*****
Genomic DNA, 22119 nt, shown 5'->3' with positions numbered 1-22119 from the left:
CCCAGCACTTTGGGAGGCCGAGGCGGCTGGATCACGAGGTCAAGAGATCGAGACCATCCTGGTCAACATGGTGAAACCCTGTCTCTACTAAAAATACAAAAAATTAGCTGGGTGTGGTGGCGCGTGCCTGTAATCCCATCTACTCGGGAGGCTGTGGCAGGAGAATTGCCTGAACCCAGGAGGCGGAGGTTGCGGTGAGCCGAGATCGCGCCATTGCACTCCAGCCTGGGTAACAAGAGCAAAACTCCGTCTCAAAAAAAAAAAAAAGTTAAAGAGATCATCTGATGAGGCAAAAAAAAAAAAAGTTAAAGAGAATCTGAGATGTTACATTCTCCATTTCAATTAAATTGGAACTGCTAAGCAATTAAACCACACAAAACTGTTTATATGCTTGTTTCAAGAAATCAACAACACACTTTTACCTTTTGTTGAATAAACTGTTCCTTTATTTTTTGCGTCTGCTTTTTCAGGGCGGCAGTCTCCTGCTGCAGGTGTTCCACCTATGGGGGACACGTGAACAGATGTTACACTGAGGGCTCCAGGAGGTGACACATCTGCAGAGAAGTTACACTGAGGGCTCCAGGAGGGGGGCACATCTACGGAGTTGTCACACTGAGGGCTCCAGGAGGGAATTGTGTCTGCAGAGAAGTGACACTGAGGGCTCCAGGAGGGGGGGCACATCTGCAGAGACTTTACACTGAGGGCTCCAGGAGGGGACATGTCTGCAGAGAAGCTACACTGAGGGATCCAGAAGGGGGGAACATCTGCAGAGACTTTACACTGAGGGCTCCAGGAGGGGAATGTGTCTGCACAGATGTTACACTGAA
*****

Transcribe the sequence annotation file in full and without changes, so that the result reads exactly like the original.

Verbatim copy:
Genomic DNA, 22119 nt, shown 5'->3' with positions numbered 1-22119 from the left:
CCCAGCACTTTGGGAGGCCGAGGCGGCTGGATCACGAGGTCAAGAGATCGAGACCATCCTGGTCAACATGGTGAAACCCTGTCTCTACTAAAAATACAAAAAATTAGCTGGGTGTGGTGGCGCGTGCCTGTAATCCCATCTACTCGGGAGGCTGTGGCAGGAGAATTGCCTGAACCCAGGAGGCGGAGGTTGCGGTGAGCCGAGATCGCGCCATTGCACTCCAGCCTGGGTAACAAGAGCAAAACTCCGTCTCAAAAAAAAAAAAAAGTTAAAGAGATCATCTGATGAGGCAAAAAAAAAAAAAGTTAAAGAGAATCTGAGATGTTACATTCTCCATTTCAATTAAATTGGAACTGCTAAGCAATTAAACCACACAAAACTGTTTATATGCTTGTTTCAAGAAATCAACAACACACTTTTACCTTTTGTTGAATAAACTGTTCCTTTATTTTTTGCGTCTGCTTTTTCAGGGCGGCAGTCTCCTGCTGCAGGTGTTCCACCTATGGGGGACACGTGAACAGATGTTACACTGAGGGCTCCAGGAGGTGACACATCTGCAGAGAAGTTACACTGAGGGCTCCAGGAGGGGGGCACATCTACGGAGTTGTCACACTGAGGGCTCCAGGAGGGAATTGTGTCTGCAGAGAAGTGACACTGAGGGCTCCAGGAGGGGGGGCACATCTGCAGAGACTTTACACTGAGGGCTCCAGGAGGGGACATGTCTGCAGAGAAGCTACACTGAGGGATCCAGAAGGGGGGAACATCTGCAGAGACTTTACACTGAGGGCTCCAGGAGGGGAATGTGTCTGCACAGATGTTACACTGAA